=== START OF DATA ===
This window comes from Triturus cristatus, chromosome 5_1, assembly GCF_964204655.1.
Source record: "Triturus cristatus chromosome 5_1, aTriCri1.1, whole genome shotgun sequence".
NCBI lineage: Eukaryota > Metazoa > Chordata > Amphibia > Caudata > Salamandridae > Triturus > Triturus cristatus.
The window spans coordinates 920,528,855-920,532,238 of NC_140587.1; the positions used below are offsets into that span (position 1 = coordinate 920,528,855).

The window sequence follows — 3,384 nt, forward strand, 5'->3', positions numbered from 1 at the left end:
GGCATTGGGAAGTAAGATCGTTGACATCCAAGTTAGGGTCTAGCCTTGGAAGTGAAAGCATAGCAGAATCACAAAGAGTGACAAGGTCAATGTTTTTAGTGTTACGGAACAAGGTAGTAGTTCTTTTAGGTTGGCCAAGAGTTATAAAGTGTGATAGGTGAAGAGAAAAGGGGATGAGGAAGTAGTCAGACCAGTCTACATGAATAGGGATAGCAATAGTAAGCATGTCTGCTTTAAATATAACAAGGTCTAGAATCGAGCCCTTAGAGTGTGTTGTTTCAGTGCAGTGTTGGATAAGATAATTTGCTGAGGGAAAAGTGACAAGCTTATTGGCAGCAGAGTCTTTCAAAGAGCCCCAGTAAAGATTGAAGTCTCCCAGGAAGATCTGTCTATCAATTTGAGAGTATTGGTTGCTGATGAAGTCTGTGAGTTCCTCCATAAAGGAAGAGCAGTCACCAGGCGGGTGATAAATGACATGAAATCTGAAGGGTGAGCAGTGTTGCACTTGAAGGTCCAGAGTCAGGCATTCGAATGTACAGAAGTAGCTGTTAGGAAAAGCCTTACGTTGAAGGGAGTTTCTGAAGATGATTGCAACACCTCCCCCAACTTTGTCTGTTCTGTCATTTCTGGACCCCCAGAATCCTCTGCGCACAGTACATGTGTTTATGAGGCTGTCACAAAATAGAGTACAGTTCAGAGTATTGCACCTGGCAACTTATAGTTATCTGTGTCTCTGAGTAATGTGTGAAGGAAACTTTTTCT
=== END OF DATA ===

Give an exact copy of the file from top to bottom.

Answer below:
This window comes from Triturus cristatus, chromosome 5_1, assembly GCF_964204655.1.
Source record: "Triturus cristatus chromosome 5_1, aTriCri1.1, whole genome shotgun sequence".
NCBI lineage: Eukaryota > Metazoa > Chordata > Amphibia > Caudata > Salamandridae > Triturus > Triturus cristatus.
The window spans coordinates 920,528,855-920,532,238 of NC_140587.1; the positions used below are offsets into that span (position 1 = coordinate 920,528,855).

The window sequence follows — 3,384 nt, forward strand, 5'->3', positions numbered from 1 at the left end:
GGCATTGGGAAGTAAGATCGTTGACATCCAAGTTAGGGTCTAGCCTTGGAAGTGAAAGCATAGCAGAATCACAAAGAGTGACAAGGTCAATGTTTTTAGTGTTACGGAACAAGGTAGTAGTTCTTTTAGGTTGGCCAAGAGTTATAAAGTGTGATAGGTGAAGAGAAAAGGGGATGAGGAAGTAGTCAGACCAGTCTACATGAATAGGGATAGCAATAGTAAGCATGTCTGCTTTAAATATAACAAGGTCTAGAATCGAGCCCTTAGAGTGTGTTGTTTCAGTGCAGTGTTGGATAAGATAATTTGCTGAGGGAAAAGTGACAAGCTTATTGGCAGCAGAGTCTTTCAAAGAGCCCCAGTAAAGATTGAAGTCTCCCAGGAAGATCTGTCTATCAATTTGAGAGTATTGGTTGCTGATGAAGTCTGTGAGTTCCTCCATAAAGGAAGAGCAGTCACCAGGCGGGTGATAAATGACATGAAATCTGAAGGGTGAGCAGTGTTGCACTTGAAGGTCCAGAGTCAGGCATTCGAATGTACAGAAGTAGCTGTTAGGAAAAGCCTTACGTTGAAGGGAGTTTCTGAAGATGATTGCAACACCTCCCCCAACTTTGTCTGTTCTGTCATTTCTGGACCCCCAGAATCCTCTGCGCACAGTACATGTGTTTATGAGGCTGTCACAAAATAGAGTACAGTTCAGAGTATTGCACCTGGCAACTTATAGTTATCTGTGTCTCTGAGTAATGTGTGAAGGAAACTTTTTCT